‘Need for debate on middlemen in arms deals’

February 18th, 2008 - 7:51 pm ICT by admin  


New Delhi, Feb 18 (IANS) Two days after Defence Minister A.K. Antony firmly shut the door on middlemen in arms deals, his deputy Monday suggested a national debate on the issue - but hastened to add that he was not in conflict with his senior. “I feel there should be a national debate on this issue,” Minister of State for Defence Rao Inderjit Singh said at a press conference on the sidelines of the ongoing DEFEXPO-2008 international military exposition here.

“There should be a debate on these middlemen who are hiding in various nooks and corners. Should they be registered? We need to take a view on this after achieving political consensus,” Singh maintained.

When it was pointed out that his views were out of sync with those of Antony, Singh said this was not so.

“He is my minister and I am not in conflict with him,” he contended.

Antony, while inaugurating the exposition Saturday, had asserted: “There is no question of middlemen in defence deals.”

This is not the first time Singh has spoken in this fashion. His contention is that there is many a slip between the government’s intentions and its methods of implementing them.

According to him, a healthy debate on the issue of middlemen would serve to bring it out of the closet into the public domain.

During the press conference, Singh dealt with a range of issues like arms sales abroad, the government’s offsets policy, and private sector participation in defence manufacture.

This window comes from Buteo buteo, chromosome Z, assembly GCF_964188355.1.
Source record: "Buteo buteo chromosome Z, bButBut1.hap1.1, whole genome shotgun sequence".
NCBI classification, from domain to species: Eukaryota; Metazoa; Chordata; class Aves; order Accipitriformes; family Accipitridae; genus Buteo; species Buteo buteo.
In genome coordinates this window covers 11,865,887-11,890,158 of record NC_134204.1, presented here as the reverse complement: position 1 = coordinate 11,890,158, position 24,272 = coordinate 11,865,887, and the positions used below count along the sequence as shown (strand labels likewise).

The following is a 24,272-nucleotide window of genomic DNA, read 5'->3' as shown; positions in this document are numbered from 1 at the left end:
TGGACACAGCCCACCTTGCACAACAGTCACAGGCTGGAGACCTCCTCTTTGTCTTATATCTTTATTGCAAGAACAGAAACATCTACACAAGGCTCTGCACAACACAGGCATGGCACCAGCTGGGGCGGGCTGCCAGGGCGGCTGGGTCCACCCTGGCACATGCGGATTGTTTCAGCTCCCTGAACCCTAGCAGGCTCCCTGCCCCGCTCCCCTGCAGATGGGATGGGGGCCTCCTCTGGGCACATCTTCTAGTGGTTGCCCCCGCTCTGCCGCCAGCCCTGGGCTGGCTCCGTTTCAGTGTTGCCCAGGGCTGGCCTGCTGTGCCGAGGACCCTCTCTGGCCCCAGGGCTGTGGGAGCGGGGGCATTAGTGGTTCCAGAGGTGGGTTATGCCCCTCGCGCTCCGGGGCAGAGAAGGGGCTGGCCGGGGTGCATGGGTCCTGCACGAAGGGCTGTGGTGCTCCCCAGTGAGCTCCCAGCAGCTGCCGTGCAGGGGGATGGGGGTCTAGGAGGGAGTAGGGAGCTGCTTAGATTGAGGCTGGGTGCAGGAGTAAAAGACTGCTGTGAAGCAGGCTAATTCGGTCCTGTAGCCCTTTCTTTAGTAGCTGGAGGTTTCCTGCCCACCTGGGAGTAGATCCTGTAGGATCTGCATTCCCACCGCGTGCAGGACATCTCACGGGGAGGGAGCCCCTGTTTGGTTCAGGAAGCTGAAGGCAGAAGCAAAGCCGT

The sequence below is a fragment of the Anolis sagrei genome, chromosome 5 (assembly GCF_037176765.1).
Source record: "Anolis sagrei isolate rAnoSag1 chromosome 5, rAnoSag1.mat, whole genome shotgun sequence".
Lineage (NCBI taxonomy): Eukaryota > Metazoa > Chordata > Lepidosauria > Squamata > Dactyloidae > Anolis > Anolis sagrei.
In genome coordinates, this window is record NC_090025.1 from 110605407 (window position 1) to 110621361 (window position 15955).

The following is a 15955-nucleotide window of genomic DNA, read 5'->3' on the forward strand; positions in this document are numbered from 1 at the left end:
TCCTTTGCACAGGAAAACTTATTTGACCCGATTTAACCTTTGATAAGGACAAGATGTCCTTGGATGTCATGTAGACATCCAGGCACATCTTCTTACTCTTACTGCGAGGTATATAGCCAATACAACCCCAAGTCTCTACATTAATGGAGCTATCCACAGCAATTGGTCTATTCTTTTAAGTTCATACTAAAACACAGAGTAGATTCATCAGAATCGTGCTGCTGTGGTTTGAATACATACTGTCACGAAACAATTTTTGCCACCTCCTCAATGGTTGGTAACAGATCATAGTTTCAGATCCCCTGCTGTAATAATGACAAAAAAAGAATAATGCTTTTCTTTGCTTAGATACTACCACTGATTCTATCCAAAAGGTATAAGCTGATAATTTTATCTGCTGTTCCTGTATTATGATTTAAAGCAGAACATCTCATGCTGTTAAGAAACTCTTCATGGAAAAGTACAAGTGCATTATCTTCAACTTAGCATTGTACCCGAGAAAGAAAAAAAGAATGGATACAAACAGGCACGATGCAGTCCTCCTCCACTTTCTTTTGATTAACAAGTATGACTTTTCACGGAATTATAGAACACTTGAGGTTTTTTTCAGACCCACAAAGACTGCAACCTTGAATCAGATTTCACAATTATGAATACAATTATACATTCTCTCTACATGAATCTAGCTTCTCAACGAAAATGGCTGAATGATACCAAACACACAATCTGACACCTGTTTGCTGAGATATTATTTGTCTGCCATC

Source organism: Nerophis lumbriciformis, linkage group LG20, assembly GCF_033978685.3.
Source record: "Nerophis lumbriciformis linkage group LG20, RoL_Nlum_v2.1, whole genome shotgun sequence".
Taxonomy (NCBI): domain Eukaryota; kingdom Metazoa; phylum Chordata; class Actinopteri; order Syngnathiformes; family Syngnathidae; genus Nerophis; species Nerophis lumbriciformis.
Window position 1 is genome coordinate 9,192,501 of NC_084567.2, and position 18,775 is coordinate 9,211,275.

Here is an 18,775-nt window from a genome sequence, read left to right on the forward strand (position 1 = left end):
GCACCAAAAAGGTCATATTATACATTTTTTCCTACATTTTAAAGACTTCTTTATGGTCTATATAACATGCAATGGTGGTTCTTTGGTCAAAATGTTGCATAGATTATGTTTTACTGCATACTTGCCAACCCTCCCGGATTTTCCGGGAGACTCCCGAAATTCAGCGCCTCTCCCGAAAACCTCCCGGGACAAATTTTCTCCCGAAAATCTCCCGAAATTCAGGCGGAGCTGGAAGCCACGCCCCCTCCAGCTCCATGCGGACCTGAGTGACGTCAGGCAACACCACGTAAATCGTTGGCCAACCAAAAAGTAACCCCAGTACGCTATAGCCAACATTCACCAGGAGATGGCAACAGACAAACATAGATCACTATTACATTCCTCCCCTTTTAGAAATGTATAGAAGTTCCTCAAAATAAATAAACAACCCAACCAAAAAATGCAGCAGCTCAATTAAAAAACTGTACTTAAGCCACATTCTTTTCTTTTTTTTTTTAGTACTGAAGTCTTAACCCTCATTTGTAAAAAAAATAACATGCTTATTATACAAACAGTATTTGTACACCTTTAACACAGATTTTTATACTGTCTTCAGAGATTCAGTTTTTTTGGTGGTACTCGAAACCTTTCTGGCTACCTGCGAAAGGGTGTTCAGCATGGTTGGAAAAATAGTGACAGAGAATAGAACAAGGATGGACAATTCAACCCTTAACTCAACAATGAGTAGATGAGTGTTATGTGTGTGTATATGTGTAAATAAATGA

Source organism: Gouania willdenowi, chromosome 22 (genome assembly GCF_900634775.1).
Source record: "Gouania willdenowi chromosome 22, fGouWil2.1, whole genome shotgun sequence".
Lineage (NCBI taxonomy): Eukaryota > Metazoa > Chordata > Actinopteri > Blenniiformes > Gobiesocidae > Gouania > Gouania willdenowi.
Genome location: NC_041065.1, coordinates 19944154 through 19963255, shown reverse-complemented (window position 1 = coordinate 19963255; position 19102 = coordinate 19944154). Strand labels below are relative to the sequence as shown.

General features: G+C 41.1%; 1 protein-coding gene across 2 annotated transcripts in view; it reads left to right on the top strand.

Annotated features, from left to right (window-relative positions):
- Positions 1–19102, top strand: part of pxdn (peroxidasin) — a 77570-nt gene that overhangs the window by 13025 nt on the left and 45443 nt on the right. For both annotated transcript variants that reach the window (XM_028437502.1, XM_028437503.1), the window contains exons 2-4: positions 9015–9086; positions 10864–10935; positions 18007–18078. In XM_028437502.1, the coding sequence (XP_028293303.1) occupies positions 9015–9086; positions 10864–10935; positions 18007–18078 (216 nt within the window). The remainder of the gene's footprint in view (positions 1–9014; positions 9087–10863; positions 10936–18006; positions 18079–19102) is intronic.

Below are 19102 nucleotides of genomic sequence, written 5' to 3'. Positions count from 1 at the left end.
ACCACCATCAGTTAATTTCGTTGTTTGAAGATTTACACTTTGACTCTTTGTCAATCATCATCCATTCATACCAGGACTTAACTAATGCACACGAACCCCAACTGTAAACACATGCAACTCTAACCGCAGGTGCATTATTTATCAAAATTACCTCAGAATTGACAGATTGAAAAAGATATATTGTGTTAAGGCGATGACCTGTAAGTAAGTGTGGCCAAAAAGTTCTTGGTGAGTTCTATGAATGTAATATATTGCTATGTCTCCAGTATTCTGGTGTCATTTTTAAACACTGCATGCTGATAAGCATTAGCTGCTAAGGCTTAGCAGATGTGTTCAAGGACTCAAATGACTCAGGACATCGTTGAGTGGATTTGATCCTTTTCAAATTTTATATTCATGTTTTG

On the question of arms sales, Singh admitted that the government’s policy was “self-defeating” - but did not advocate any change in this.

“Our policy is not to export arms to any country where there is a conflict. That is self-defeating because you cannot export arms to areas where there is peace,” he maintained, adding he was not “advocating any change in policy”.

Singh also said the government was open to the idea of introducing bankable offsets in place of the current requirement of these being implemented during the pendency of a contract.

“We are open to the idea. The new policy will be out by April and you will then get all the details,” he stated.

Singh also maintained that there would be no rigidity in the current offsets requirement that 30 percent of all defence deals valued at over Rs.3 billion be reinvested in India.

Addressing the complaints of the private sector of the “bottlenecks” they faced in entering the defence manufacturing sector, Singh said these were being ironed out.

At the same time, “the private sector has to put in a lot of money in creating infrastructure and they have begun doing that.

“We are geared to helping the private sector, to encouraging joint ventures and partnerships and we want to implement these as quickly as possible. At the bottom line, the private sector should get whatever encouragement it requires,” Singh maintained.

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